Thursday, April 21, 2016

NYC Training Hub to Focus on High-Tech Textiles

Manufacture New York CEO Bob Bland believes learning new technology will spur a manufacturing revolution in New York City.

I attend Fashion Institute of Technology (FIT) and majored in Textile Design from 1962 - 1963.

A new training center at Manufacturing New York is designed to revitalize New York City's dwindling manufacturing industry. Under a nationwide initiative to boost innovation, a new training hub will launch in a Brooklyn fashion design and production incubator.

In a partnership with MIT and the Fashion Institute of Technology (FIT), Manufacture New York will host training and apprenticeship programs at Liberty View Industrial Plaza in Sunset Park. The center will provide skill-based training and at least 30 registered apprenticeship programs in all areas of advanced apparel manufacturing, such as digital textile printing and pattern making. There are also plans to potentially include interactive online classes and virtual-reality training.

"The idea is to bridge the gap between technology and the commercialization of products made of functional fabrics," said Fashion Institute of Technology President Dr. Joyce Brown.

Manufacture New York is part of the Obama administration's Revolutionary Fibers & Textile Manufacturing Innovation Institute, which recently received a $75 million Federal grant from the U.S. Department of Defense. The institute creates training facilities across the country that will educate workers on how to develop and produce commercial and military products to better protect soldiers in combat.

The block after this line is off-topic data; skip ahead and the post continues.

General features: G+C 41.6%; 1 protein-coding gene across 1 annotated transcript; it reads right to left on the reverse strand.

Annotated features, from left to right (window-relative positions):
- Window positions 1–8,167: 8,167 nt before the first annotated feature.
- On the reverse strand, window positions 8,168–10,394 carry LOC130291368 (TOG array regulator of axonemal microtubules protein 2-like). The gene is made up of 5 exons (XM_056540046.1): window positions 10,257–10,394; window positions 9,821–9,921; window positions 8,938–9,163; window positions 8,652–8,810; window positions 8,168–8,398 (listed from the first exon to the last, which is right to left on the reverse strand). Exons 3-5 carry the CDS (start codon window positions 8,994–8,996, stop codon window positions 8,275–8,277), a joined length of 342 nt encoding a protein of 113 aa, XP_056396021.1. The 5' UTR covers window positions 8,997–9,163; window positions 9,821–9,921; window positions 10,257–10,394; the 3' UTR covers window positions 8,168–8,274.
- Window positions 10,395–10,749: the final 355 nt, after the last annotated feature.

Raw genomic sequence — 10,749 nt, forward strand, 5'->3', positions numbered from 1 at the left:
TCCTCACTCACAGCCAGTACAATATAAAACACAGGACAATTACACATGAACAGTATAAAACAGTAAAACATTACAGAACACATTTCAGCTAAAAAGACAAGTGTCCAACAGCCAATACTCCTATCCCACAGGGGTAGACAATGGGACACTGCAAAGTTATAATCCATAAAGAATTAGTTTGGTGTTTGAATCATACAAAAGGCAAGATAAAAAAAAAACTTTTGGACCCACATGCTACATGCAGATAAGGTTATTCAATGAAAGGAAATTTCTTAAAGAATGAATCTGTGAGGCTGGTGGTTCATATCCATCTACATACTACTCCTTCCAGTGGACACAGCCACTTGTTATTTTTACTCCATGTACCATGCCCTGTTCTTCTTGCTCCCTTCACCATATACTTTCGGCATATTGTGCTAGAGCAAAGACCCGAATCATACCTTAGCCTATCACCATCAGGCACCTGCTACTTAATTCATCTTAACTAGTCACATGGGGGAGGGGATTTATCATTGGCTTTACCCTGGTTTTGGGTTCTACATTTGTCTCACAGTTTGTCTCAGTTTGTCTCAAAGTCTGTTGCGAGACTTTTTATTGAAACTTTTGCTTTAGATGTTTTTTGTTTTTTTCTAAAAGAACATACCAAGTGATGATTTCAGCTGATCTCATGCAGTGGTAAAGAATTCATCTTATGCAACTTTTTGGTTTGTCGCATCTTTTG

In addition to Federal funding, the City awarded Manufacture New York $3.5 million to build the 160,000-square-foot training center. The facility is expected to increase the number of highly skilled workers and create more manufacturing jobs in New York City. Also, it will boost the competitiveness of local businesses in the fashion and military-technology markets by helping people produce items like sweaters made of functional fabrics that regulate body temperature or parachutes with built-in radio transmitters.

"This is the next generation of gadgets," said Bob Bland, Chief Executive Officer of Manufacture New York. "Functionality will be embedded in the textiles themselves."

Bland says that teaching the next generation of workers the science behind wearable tech gives American manufacturers a competitive edge over global rivals. She hopes that the training center will spur growth in New York City’s manufacturing industry, which accounted for only 2.2% of private-sector jobs in 2013.

"New York City is the fashion capital of the U.S. and the home of Silicon Alley," she said. "It’ll be a real boost to the [textile] industry."

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